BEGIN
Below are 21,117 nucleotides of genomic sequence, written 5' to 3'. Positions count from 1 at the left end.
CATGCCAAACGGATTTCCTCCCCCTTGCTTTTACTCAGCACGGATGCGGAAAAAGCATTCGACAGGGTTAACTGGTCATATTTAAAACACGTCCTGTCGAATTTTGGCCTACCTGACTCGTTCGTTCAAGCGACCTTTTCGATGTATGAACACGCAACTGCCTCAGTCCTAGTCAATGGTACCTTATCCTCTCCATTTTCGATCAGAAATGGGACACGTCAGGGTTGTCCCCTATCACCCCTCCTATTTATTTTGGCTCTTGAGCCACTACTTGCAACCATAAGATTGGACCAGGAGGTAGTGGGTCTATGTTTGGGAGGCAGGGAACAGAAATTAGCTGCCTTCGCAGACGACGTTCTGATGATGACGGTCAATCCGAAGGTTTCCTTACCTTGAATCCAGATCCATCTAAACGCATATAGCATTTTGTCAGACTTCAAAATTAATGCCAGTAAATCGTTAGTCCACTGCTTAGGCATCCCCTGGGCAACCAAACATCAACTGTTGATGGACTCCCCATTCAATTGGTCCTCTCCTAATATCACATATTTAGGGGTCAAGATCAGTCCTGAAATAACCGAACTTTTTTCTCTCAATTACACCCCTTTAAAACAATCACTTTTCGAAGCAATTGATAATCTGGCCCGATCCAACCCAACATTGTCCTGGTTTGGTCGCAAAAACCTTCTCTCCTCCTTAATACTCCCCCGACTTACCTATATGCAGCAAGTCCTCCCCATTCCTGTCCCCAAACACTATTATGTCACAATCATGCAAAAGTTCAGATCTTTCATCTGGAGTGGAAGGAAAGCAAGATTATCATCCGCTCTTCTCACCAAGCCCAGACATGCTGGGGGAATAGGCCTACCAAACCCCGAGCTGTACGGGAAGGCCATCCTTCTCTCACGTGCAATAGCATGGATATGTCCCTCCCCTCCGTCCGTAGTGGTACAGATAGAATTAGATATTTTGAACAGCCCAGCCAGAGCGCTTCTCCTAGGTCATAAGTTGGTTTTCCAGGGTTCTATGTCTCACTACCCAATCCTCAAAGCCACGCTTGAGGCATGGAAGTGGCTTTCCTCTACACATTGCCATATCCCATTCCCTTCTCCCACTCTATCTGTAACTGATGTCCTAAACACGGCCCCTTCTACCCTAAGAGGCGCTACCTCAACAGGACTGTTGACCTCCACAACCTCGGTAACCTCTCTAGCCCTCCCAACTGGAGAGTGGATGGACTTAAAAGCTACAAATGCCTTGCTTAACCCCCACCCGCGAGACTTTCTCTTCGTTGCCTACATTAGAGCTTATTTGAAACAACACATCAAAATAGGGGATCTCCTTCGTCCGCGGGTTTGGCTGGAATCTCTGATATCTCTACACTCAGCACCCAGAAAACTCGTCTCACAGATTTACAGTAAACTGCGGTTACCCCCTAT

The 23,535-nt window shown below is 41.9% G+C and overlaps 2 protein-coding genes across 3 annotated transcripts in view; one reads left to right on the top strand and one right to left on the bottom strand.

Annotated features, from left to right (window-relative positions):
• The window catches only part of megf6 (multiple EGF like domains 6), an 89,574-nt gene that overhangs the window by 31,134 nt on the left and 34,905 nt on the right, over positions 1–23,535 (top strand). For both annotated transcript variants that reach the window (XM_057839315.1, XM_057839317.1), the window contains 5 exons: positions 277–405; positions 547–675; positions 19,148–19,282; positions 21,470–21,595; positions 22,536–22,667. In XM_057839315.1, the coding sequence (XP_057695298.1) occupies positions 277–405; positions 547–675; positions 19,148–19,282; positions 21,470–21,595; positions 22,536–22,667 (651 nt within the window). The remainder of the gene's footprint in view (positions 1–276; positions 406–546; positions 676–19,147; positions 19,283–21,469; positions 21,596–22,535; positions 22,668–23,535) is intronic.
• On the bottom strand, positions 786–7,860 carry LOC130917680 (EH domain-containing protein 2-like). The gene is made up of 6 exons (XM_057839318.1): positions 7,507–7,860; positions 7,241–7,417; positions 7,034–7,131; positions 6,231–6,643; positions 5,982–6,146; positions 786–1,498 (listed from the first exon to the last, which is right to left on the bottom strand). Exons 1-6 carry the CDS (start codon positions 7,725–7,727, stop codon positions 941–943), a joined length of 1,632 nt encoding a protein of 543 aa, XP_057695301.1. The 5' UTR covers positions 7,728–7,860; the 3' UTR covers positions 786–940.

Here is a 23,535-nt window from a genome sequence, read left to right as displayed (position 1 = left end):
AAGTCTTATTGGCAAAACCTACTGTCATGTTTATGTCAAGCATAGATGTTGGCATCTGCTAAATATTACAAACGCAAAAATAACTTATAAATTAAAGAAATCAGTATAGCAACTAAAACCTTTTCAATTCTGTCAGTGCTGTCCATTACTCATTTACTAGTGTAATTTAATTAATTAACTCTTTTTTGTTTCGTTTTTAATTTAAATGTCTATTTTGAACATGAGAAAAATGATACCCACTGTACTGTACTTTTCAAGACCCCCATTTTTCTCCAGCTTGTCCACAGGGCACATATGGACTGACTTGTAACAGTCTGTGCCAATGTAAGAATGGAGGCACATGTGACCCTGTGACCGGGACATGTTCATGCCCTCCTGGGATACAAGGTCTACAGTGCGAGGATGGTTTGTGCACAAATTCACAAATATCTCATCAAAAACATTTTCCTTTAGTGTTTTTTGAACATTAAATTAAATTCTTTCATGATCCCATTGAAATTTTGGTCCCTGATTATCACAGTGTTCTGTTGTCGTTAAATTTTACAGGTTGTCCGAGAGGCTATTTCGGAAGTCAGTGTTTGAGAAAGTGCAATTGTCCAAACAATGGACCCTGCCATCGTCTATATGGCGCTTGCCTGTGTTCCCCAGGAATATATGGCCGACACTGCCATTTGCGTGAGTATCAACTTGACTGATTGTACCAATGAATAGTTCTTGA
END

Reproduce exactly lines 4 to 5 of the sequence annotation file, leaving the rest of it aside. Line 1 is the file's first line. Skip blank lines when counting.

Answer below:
Annotated features, from left to right (window-relative positions):
• The window catches only part of megf6 (multiple EGF like domains 6), an 89,574-nt gene that overhangs the window by 31,134 nt on the left and 34,905 nt on the right, over positions 1–23,535 (top strand). For both annotated transcript variants that reach the window (XM_057839315.1, XM_057839317.1), the window contains 5 exons: positions 277–405; positions 547–675; positions 19,148–19,282; positions 21,470–21,595; positions 22,536–22,667. In XM_057839315.1, the coding sequence (XP_057695298.1) occupies positions 277–405; positions 547–675; positions 19,148–19,282; positions 21,470–21,595; positions 22,536–22,667 (651 nt within the window). The remainder of the gene's footprint in view (positions 1–276; positions 406–546; positions 676–19,147; positions 19,283–21,469; positions 21,596–22,535; positions 22,668–23,535) is intronic.